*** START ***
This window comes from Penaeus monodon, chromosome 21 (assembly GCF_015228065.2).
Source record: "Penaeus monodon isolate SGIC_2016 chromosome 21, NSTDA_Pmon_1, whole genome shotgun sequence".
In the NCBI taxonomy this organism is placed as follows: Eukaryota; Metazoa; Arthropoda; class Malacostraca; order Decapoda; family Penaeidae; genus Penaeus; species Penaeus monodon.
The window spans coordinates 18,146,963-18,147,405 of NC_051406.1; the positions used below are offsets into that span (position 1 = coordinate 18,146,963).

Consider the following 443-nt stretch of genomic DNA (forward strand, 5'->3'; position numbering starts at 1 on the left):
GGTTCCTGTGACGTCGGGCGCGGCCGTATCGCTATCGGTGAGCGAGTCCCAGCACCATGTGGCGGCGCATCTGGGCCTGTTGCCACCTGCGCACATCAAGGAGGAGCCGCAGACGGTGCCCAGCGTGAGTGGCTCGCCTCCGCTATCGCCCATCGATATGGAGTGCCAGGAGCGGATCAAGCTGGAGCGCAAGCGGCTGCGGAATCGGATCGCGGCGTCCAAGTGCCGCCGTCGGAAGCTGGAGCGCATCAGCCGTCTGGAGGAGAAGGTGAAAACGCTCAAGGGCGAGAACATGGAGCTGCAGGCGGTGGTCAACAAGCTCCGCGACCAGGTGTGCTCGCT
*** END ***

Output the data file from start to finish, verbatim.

This window comes from Penaeus monodon, chromosome 21 (assembly GCF_015228065.2).
Source record: "Penaeus monodon isolate SGIC_2016 chromosome 21, NSTDA_Pmon_1, whole genome shotgun sequence".
In the NCBI taxonomy this organism is placed as follows: Eukaryota; Metazoa; Arthropoda; class Malacostraca; order Decapoda; family Penaeidae; genus Penaeus; species Penaeus monodon.
The window spans coordinates 18,146,963-18,147,405 of NC_051406.1; the positions used below are offsets into that span (position 1 = coordinate 18,146,963).

Consider the following 443-nt stretch of genomic DNA (forward strand, 5'->3'; position numbering starts at 1 on the left):
GGTTCCTGTGACGTCGGGCGCGGCCGTATCGCTATCGGTGAGCGAGTCCCAGCACCATGTGGCGGCGCATCTGGGCCTGTTGCCACCTGCGCACATCAAGGAGGAGCCGCAGACGGTGCCCAGCGTGAGTGGCTCGCCTCCGCTATCGCCCATCGATATGGAGTGCCAGGAGCGGATCAAGCTGGAGCGCAAGCGGCTGCGGAATCGGATCGCGGCGTCCAAGTGCCGCCGTCGGAAGCTGGAGCGCATCAGCCGTCTGGAGGAGAAGGTGAAAACGCTCAAGGGCGAGAACATGGAGCTGCAGGCGGTGGTCAACAAGCTCCGCGACCAGGTGTGCTCGCT